I went to the doctor the other day, and she asked if I was immune to Rubella. I said, “I don’t know. I got all those shots when I was younger. I think that was one of them.” She said if I was planning on having kids at some point, I should make sure I’m immune to Rubella because it can cause defects and problems during pregnancy. I asked if this was common, and she said it is becoming more common because many parents have chosen not to vaccinate their children for Rubella because they believe it causes Autism.
I had never heard this, but apparently it is a fairly widely held belief among many parents. Not having kids, I hadn’t considered any implications of vaccines for children or various health problems that an infant might have. After the nurse told me this, though, I was curious and did some searching.
Apparently, it is not simply the Rubella shot that many feel causes Autism. It is the combination of the measles, mumps, Rubella vaccine, along with DTaP (diptheria, tetanus, acellular pertussis) and tons more (a surprisingly long list of them all here) that some parents feel caused their child’s autism. Their child was completely fine and normal until they had those vaccines. Promptly following the vaccines (particularly MMR and DTaP), the child began displaying symptoms of autism and was eventually diagnosed.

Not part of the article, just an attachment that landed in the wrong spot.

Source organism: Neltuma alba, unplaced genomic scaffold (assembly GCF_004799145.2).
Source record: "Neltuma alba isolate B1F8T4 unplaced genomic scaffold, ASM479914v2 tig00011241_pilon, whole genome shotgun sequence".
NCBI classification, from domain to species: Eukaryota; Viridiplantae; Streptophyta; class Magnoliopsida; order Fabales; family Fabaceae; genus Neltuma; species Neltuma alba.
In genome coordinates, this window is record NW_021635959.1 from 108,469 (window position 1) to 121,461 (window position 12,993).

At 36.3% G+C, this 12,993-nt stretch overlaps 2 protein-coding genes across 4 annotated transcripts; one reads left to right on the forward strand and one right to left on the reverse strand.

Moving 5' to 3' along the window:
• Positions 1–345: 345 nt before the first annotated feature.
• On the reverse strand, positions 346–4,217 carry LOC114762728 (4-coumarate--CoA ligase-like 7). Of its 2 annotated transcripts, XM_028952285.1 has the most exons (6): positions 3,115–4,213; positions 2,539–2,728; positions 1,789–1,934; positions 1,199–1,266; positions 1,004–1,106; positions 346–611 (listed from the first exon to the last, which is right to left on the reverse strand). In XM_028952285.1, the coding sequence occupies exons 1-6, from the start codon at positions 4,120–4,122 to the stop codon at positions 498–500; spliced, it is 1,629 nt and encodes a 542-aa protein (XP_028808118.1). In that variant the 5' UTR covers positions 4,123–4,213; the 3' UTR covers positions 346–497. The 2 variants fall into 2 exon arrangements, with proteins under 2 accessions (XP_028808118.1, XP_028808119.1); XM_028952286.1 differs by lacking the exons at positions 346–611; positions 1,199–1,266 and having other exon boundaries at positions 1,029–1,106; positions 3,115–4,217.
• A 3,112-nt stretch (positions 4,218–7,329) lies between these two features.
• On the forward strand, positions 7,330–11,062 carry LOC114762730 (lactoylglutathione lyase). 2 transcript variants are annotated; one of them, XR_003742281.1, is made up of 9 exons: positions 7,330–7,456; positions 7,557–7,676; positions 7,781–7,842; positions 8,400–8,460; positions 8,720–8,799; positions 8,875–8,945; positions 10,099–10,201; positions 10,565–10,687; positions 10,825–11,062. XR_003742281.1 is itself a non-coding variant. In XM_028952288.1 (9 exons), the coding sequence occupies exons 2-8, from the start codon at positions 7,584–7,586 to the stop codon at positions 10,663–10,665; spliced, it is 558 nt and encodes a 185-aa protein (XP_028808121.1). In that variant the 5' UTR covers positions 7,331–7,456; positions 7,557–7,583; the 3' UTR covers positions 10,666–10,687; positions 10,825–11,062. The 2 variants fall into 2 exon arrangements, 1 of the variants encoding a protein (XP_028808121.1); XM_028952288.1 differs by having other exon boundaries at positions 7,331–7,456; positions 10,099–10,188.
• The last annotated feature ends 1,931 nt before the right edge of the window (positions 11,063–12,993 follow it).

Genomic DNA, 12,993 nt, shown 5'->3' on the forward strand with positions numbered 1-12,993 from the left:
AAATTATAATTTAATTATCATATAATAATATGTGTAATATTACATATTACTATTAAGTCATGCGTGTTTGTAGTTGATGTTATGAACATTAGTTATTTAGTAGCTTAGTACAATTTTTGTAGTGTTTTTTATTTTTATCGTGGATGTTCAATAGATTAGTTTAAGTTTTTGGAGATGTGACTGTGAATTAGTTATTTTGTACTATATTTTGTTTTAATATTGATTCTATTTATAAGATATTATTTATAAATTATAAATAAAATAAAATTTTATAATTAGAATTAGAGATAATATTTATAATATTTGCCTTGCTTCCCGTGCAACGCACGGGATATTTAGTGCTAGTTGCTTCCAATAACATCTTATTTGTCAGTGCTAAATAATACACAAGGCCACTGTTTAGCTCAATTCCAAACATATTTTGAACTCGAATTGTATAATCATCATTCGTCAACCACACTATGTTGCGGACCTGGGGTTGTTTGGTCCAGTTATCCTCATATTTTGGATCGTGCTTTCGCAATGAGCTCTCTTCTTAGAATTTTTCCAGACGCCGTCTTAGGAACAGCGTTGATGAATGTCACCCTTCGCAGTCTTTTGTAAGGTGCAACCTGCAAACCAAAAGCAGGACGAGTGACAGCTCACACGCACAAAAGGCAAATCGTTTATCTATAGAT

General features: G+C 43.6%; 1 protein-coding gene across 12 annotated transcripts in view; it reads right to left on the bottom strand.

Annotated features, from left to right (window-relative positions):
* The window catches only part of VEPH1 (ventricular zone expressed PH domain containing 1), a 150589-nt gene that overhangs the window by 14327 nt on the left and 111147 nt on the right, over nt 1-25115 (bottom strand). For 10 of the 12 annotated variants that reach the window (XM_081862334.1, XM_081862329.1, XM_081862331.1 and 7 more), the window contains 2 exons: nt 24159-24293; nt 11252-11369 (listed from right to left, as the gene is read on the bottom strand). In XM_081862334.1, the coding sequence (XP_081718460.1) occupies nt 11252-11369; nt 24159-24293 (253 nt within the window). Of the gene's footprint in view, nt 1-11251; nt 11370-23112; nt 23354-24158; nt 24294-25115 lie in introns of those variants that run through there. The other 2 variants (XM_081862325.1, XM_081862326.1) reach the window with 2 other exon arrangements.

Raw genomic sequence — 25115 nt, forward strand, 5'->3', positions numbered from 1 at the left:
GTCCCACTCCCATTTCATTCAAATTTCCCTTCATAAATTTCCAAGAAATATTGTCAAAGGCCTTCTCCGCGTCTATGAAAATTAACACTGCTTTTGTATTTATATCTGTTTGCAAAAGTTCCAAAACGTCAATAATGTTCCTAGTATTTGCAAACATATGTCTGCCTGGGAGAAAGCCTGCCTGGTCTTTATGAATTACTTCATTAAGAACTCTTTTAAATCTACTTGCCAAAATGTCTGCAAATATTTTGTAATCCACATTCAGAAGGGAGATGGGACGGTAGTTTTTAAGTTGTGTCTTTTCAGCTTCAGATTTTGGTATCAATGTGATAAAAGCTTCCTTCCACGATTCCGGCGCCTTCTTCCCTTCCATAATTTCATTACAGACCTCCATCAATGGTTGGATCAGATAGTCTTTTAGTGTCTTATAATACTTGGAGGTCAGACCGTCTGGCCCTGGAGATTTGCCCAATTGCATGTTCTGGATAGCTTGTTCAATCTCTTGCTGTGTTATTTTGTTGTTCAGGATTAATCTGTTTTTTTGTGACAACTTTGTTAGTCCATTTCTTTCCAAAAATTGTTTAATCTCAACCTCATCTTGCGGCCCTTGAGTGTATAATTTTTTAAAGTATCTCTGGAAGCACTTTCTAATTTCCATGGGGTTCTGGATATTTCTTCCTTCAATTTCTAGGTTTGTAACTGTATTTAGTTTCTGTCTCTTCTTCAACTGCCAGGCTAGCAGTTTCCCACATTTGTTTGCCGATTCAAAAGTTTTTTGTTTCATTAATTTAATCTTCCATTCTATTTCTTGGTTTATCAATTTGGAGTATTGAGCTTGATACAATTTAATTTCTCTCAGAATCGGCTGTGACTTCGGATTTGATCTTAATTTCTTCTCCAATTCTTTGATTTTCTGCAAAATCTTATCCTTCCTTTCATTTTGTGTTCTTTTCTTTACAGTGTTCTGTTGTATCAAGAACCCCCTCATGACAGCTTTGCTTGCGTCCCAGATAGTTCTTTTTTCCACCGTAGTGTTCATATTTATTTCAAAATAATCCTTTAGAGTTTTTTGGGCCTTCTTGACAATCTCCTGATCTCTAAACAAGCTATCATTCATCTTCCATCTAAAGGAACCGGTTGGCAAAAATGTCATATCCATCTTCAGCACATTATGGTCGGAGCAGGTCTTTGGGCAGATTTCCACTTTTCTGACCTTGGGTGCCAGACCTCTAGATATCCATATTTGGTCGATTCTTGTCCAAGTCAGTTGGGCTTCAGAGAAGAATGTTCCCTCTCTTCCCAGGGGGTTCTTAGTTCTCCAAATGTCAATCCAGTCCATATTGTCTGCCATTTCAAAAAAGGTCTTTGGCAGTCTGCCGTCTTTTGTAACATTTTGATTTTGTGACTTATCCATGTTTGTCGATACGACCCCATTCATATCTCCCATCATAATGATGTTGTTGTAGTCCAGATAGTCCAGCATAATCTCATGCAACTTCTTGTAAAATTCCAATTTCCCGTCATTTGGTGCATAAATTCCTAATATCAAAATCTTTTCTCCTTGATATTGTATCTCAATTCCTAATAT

In considering this cause, I read and watched news on both sides of the argument. One article in The New Yorker reaffirmed the need for vaccines and the overwhelming benefits they offer to society.
Some other articles seemed to suggest that not just the particular vaccine, but the combination of several vaccines administered all at once to a very young child can affect children whose genetic makeup make them predisposed to autism under certain conditions. A series of videos from PBS provides a very deep look at the problem, including possibilities for varied causes.
After researching all of this, I am now of the conclusion that when and if I do have children, I will insist that vaccines be staggered over a long period of time and will try to hold off on giving vaccines until the child is at least 3 months old. A doctor may convince me otherwise, but based on what I’ve read so far, that seems like a safer way to go than zapping a newborn baby full of every vaccine under the sun.